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The consequences of personal choice should not be mistaken for oppression

In the January 2022 issue of Works in Progress, “Cassandra” wrote a perspective piece objecting to vaccine mandates. She compared restaurants requiring proof of vaccination to Jim Crow and called abortion rights “the mantra of progressive left voters.” Here is my response to what I found to be a thoughtless and irresponsible “perspective.”

Last summer the last throng of tourists ripped through the small streets of my town in Michigan, one last final push before summer ended. A woman complained her cherry lemonade “didn’t taste like lemonade or cherry, it tastes like nothing – bland.” A recipe rarely strays from muscle memory—grenadine and lemonade. I had already made ten that morning. She left a dismal tip and my sister and I tested for COVID a week later, just shy of three weeks before my planned move to Olympia for school.

Rates of hospitalization are eight to ten times higher in those who are unvaccinated, statistics released by the Washington State Department of Health as of January 12th, 2022. As COVID-19 continues to mutate and disrupt us, we need to take serious consideration of its threat and our response. Not only is Cassandra’s argument careless and offensive, but it is also void of the threatening statistics which ravish our healthcare systems and disrupt every aspect of public life. What we don’t need is defense for selfishness, we need advocacy for competence and informed citizens. Cherry picked concern is not bountiful harvest.

Vaccinations are not cures. COVID-19 is a highly transmissible and aggressive infection with unknown long-term effects. Vaccinations are tools in which we mitigate harm and strengthen immunity. We are in the thicket of learning and understanding which demands cooperation. Vaccinations are not new—as Cassandra mentioned—but proven and practiced science which has in time eradicated disease. Fear mongering and hyperbole are weak charades which color any argument Cassandra presents with bleeding ink.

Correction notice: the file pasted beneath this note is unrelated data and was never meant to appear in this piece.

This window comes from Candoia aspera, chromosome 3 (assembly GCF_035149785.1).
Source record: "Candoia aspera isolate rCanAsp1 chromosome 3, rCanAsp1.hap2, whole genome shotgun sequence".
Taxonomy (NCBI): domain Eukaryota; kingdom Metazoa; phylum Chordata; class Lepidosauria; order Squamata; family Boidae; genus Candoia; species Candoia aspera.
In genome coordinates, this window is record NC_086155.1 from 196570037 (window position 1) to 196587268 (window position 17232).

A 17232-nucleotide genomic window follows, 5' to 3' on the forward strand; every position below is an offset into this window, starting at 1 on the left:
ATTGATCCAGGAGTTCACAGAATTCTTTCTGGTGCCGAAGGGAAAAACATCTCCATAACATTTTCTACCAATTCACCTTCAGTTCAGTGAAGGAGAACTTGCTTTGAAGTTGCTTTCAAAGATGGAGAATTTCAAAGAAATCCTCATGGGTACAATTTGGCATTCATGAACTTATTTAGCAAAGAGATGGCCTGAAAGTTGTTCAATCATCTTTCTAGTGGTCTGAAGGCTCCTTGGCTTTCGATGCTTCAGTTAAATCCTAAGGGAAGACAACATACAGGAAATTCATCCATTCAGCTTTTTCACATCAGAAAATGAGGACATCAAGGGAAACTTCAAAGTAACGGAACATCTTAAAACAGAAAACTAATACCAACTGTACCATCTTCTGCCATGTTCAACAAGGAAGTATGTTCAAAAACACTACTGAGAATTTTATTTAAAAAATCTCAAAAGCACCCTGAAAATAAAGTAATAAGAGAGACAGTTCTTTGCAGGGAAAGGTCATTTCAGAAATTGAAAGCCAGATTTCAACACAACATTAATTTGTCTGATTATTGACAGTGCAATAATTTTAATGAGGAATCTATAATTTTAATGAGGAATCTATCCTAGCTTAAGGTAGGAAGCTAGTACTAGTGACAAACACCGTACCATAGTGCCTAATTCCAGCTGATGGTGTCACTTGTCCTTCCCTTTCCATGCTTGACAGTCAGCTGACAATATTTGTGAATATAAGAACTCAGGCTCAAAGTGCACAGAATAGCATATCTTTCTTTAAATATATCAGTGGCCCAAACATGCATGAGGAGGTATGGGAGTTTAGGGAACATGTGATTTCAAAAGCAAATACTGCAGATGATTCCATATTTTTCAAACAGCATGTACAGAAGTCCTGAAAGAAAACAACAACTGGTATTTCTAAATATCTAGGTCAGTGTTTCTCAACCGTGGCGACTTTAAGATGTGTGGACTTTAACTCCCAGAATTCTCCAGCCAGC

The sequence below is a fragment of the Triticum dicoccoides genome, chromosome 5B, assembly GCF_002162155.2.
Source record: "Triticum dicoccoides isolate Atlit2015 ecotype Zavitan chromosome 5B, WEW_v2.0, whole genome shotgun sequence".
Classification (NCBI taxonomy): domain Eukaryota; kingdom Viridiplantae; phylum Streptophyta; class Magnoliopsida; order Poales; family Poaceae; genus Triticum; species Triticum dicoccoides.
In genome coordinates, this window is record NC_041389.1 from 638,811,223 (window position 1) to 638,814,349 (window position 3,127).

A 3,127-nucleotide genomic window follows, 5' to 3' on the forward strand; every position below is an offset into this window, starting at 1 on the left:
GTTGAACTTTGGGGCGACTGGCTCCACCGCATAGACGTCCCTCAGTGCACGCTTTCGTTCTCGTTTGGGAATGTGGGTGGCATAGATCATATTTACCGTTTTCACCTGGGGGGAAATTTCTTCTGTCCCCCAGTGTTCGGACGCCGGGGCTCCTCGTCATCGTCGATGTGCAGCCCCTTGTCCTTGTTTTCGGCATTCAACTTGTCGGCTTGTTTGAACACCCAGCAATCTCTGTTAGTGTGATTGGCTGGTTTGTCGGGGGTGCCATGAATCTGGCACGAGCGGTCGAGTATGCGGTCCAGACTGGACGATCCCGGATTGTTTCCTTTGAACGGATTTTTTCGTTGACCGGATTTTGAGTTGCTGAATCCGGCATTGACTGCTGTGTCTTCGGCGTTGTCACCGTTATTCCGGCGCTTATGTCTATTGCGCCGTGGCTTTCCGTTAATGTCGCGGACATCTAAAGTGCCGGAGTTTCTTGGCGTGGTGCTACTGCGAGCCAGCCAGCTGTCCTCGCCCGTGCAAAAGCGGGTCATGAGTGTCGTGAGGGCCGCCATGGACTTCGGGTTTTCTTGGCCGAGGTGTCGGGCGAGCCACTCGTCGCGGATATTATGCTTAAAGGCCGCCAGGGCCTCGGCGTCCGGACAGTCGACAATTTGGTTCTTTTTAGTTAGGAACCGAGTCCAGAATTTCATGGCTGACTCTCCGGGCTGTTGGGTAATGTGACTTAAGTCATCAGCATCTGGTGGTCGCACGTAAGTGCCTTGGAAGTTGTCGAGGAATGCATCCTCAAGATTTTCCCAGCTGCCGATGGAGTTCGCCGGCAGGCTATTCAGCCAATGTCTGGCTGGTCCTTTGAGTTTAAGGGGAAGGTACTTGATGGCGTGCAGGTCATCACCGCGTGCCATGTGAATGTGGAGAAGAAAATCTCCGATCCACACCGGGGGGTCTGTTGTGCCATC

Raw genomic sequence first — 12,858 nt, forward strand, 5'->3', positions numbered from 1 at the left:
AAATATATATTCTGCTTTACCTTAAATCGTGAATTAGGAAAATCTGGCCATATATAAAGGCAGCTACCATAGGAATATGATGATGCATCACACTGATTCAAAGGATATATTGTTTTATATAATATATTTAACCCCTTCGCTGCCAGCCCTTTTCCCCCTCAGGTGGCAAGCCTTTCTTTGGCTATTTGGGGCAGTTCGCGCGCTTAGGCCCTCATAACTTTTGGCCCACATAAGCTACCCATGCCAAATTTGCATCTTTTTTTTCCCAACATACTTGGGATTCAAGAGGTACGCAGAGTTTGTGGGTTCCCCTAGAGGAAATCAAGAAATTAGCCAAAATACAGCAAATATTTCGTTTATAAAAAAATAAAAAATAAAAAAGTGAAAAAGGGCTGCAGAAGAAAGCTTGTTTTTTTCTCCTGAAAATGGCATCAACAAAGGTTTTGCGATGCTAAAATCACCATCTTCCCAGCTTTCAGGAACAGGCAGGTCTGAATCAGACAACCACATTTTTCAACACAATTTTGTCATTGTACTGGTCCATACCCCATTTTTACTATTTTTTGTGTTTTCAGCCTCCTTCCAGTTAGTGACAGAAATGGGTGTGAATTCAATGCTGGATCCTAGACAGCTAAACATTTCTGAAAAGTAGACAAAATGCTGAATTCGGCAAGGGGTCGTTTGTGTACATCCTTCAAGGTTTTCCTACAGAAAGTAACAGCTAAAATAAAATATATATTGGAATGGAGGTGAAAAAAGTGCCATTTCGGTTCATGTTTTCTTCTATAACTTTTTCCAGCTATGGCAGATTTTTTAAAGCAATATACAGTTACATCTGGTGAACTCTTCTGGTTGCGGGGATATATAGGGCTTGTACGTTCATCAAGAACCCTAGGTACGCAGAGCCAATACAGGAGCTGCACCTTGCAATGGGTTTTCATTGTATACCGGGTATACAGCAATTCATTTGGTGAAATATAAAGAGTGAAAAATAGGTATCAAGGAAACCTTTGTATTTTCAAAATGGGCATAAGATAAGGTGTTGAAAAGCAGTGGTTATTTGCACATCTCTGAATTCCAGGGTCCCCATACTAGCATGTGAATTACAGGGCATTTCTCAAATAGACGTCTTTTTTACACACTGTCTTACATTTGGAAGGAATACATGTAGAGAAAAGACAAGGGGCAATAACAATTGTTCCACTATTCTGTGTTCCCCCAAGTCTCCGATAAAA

Abortions are not a topic of public health, whether a person chooses to terminate a pregnancy does not run the risk of terminating other pregnancies. Serving people of color presented no feasible to risk to service workers, who were unreasonably restricted from public life to bar them from a high quality of life. COVID-19 is a public health epidemic—which consequently restricts and disrupts public life. Not only are Cassandra’s comparisons to pro-choice written in coded language—they’re wrong. The prochoice argument is supported by a wide variety of voters, not a secular leftist ideal. For example, a very vocal right-wing activist, Tomi Lahren, admitted publicly she was pro-choice.

There is no use in polarizing debates based on left or right, it’s a futile mission. Cassandra argues for Reasonable Accommodation but sacrificing the ability to interact with mass society is consequence of personal choice amid a global pandemic. As a community we need to fully resonate with ideas of the common good. To compare hundreds of years of oppression to the threat of casual dining for a voluntary few is careless and disrespectful. It’s a rash comparison and an old tactic.

There is tangible danger in constant close contact with strangers during a global pandemic—Cassandra minimizes the risk to service workers and wrongly compares it to racist segregation and mass injustice. It is a growing and concerning trend which devalues the experiences and tragedies of those who experience actual discrimination.

Robert F. Kennedy, Jr. made similar remarks recently, saying we are worse off today than Anne Frank because of vaccine mandates. The U.S Holocaust Memorial Museum responded, “Making reckless comparisons to the Holocaust, the murder of six million Jews, for a political agenda, is outrageous and deeply offensive. Those who carelessly invoke Anne Frank, the star badge, and the Nuremberg Trials exploit history and the consequences of hate.”

I am vaccinated and immuno-compromised. I remain juxtaposed by my physical and economic vulnerability, as are many in the service industry without insurance or paid sick leave. We cannot continue to demand customer service workers to subject themselves to the consequences of personal choice. The operation of choice is only equitable if it can move both ways. If you cannot take a prick for us, we cannot be compelled to serve you.

Jaina Elaine is a student at The Evergreen State College.

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